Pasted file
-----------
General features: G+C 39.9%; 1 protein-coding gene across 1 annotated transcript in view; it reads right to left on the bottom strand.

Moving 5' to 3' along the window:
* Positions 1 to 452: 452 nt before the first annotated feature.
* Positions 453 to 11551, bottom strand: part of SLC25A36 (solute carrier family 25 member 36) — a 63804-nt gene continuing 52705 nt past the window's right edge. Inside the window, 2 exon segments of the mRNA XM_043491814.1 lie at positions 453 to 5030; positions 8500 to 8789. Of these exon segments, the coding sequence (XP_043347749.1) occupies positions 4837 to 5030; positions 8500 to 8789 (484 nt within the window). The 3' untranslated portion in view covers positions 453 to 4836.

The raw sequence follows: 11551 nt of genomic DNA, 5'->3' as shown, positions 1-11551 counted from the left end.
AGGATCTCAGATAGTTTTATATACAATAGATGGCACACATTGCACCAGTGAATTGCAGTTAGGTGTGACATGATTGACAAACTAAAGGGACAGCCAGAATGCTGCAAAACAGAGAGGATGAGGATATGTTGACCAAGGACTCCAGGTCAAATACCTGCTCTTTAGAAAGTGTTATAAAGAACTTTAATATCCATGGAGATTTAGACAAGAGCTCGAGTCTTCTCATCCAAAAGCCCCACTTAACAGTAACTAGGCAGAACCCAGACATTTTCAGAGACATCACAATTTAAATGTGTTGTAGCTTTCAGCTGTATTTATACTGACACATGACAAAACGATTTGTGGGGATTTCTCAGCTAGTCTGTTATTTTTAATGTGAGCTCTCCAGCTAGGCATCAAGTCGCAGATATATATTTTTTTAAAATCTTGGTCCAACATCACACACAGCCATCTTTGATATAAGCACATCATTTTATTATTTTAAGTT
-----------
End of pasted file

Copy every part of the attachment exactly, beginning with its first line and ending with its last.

General features: G+C 39.9%; 1 protein-coding gene across 1 annotated transcript in view; it reads right to left on the bottom strand.

Moving 5' to 3' along the window:
* Positions 1 to 452: 452 nt before the first annotated feature.
* Positions 453 to 11551, bottom strand: part of SLC25A36 (solute carrier family 25 member 36) — a 63804-nt gene continuing 52705 nt past the window's right edge. Inside the window, 2 exon segments of the mRNA XM_043491814.1 lie at positions 453 to 5030; positions 8500 to 8789. Of these exon segments, the coding sequence (XP_043347749.1) occupies positions 4837 to 5030; positions 8500 to 8789 (484 nt within the window). The 3' untranslated portion in view covers positions 453 to 4836.

The raw sequence follows: 11551 nt of genomic DNA, 5'->3' as shown, positions 1-11551 counted from the left end.
AGGATCTCAGATAGTTTTATATACAATAGATGGCACACATTGCACCAGTGAATTGCAGTTAGGTGTGACATGATTGACAAACTAAAGGGACAGCCAGAATGCTGCAAAACAGAGAGGATGAGGATATGTTGACCAAGGACTCCAGGTCAAATACCTGCTCTTTAGAAAGTGTTATAAAGAACTTTAATATCCATGGAGATTTAGACAAGAGCTCGAGTCTTCTCATCCAAAAGCCCCACTTAACAGTAACTAGGCAGAACCCAGACATTTTCAGAGACATCACAATTTAAATGTGTTGTAGCTTTCAGCTGTATTTATACTGACACATGACAAAACGATTTGTGGGGATTTCTCAGCTAGTCTGTTATTTTTAATGTGAGCTCTCCAGCTAGGCATCAAGTCGCAGATATATATTTTTTTAAAATCTTGGTCCAACATCACACACAGCCATCTTTGATATAAGCACATCATTTTATTATTTTAAGTT